Returning his grin, Amina said, “Me too. I get to see you every single day.” Then she faced Munira, a small smile on her fair face. “Muni, you’re my best friend too. Mostly because you did not steal my man when you had the chance. Any other woman would have grabbed the opportunity to date this fine young man.” She laughed when she saw the serious look on Swaleh’s face. “Am just kidding.”

Amina cut the cake she had brought into slices and invited Munira to have a bite. Munira picked a piece and nibbled at it. She almost forgot her predicament as she watched Amina and Swaleh having a laugh as they took turns smearing each other’s faces with the frosting. Her eyes darted to her leather chair and reality struck her. She had lost her only source of earning income right after learning about the rent hike. She was not looking forward to breaking the devastating news to her younger sister who was excited to pursue a degree in medicine in two months’ time. How could she shatter Nafisa’s dream? She had promised her mother that she would take good care of her sister, but she was about to hurt the only family she had left.

Sighing heavily, she opened her drawer and took her remaining personal belongings, shifting the couple’s attention back to her. Swaleh went to her side and squeezed her hand.

“Don’t worry,” Amina said. “Things will work out the way they are supposed to.”

Munira crumpled the unwanted papers in a fist and dumped them in the dustbin. She gave her office one last sweep with her eyes before stepping out, her bag hugged to her chest. This office had been her second home. The place she had spent most of her days, arriving very early and leaving late. She always looked forward to the productive hours spent behind her desk. She could not believe it was all over. On her way out, she tried to avoid her colleagues’ stares, but could not help noticing that some were smiling, a few seemed sad while others looked indifferent. She knew that her position would soon be filled by one of those who had been eyeing it.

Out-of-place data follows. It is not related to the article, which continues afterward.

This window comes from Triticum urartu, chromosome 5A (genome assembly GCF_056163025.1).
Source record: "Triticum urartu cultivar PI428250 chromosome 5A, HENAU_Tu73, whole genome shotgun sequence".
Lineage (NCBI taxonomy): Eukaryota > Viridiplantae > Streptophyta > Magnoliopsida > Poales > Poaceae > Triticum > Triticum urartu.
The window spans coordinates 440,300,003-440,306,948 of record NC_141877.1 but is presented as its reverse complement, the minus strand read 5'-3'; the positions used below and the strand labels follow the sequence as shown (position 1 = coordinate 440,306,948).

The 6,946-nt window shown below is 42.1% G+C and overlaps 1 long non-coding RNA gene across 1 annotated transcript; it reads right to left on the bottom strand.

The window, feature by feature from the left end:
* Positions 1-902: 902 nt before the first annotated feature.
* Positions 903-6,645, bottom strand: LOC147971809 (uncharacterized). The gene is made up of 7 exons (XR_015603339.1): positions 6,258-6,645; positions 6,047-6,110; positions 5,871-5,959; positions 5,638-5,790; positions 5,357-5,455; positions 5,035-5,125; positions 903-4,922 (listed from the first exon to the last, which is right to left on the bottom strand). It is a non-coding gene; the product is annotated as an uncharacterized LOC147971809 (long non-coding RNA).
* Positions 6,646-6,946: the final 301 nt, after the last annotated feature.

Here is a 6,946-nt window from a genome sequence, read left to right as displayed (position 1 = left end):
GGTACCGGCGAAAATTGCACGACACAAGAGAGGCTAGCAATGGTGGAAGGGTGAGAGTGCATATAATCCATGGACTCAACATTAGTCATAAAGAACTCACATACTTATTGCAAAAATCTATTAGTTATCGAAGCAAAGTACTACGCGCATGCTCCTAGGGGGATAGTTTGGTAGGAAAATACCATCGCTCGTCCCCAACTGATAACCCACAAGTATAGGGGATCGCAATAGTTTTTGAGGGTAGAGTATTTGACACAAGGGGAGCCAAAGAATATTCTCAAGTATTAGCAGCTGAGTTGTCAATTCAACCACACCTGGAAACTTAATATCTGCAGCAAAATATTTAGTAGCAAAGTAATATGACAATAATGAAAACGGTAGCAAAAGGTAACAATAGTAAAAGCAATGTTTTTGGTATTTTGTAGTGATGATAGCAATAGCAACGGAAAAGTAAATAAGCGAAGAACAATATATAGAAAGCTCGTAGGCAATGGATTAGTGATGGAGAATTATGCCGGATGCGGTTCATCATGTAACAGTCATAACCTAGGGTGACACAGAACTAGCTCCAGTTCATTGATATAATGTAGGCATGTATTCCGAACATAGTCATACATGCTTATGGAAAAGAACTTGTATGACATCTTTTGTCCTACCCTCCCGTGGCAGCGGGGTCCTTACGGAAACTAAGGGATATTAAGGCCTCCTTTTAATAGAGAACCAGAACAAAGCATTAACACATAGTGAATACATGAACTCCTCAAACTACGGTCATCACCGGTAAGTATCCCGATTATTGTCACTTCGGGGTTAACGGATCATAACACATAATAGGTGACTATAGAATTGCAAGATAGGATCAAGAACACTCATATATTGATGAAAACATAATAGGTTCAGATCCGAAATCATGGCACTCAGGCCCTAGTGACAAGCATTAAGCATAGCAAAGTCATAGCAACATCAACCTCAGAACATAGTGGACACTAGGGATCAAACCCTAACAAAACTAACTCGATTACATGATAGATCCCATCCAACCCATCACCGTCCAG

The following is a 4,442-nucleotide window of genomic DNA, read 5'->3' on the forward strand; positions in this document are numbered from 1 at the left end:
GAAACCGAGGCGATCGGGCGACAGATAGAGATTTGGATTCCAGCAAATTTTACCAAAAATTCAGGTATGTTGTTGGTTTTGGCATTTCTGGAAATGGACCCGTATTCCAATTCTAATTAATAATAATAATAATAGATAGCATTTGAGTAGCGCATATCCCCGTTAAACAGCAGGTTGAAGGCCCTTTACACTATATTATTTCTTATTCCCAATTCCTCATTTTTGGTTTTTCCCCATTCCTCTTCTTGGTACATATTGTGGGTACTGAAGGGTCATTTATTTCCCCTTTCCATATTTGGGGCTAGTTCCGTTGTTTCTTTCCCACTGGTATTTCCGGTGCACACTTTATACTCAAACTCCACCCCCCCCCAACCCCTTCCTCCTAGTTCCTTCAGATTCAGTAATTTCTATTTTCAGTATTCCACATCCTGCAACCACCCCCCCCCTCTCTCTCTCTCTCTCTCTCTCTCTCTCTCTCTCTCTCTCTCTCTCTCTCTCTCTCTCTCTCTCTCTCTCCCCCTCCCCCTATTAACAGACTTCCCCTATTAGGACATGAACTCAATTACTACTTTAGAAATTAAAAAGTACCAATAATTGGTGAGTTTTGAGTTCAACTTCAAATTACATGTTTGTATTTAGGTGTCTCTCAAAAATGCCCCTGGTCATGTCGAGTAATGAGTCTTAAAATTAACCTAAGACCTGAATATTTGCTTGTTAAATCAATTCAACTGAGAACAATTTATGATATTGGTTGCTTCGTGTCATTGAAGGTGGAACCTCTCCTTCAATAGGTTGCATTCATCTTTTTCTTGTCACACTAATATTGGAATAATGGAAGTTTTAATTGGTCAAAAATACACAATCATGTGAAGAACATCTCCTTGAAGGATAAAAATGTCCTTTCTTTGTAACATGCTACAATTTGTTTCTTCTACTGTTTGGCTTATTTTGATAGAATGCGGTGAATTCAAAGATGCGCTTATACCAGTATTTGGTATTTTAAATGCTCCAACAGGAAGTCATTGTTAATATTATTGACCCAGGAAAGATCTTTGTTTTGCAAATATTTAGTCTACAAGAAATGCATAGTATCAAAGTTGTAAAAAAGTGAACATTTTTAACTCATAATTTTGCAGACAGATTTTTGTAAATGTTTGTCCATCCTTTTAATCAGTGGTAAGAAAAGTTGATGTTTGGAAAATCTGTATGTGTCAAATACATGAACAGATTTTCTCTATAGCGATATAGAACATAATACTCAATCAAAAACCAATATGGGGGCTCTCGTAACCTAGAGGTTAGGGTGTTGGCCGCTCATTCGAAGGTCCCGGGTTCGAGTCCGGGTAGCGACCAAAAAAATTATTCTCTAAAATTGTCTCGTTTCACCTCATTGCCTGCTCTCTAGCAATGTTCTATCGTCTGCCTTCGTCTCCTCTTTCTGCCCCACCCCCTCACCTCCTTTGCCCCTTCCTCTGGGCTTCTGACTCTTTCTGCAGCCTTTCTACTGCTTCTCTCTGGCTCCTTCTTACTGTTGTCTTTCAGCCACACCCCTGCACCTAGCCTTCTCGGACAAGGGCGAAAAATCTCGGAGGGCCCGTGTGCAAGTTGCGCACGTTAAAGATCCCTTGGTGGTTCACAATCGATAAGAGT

She cried all the way home. Her sister was preparing lunch when she arrived. She said she would not have lunch because she was feeling unwell and went to her room. During supper, a concerned Nafisa wanted to know how her sister was feeling. Munira told her not to worry because she had taken a few days off work to recuperate. Munira spent the next few days sending application letters to various banks and companies. She wore a blissful smile and jumped in ecstasy when she received a message to attend an interview. She was among the first to arrive. When her turn came, she went in confidently.

A few minutes later, she was out of the building, furious at the interviewer. The man had proposed sexual favours in exchange for a post at the company. How shallow! The next interviews she attended were not successful. Almost all the interviewers demanded to know why she had left such a big company. At the last place she visited, she was offered the position of a messenger since all the other posts were filled. Weary, she went home, locked herself in her room and let out the tears she had been holding back.

It was not long before Nafisa confronted her. She had visited Munira’s office and discovered that she no longer worked there. Cornered, Munira said the truth.

“Am sorry,” said Nafisa, enveloping her sister in a hug. “I was surprised to see Amina in your office. It seemed like you trained her so that she may take your place at one point.”

“That was not the plan, but we cannot change what has happened. I’ll keep looking for another job.”

Munira’s phone rang. It was Amina. She answered on the second ring. She was smiling when the call ended.

“What did she tell you?” Nafisa wanted to know. “Is the company taking you back?”

“No, but she has recommended me to a film director after showing him the few short films I did in the past. Am waiting for her to send me his number.”

“Oh. I’ll ask my friends if they know of any job vacancies then let you know.”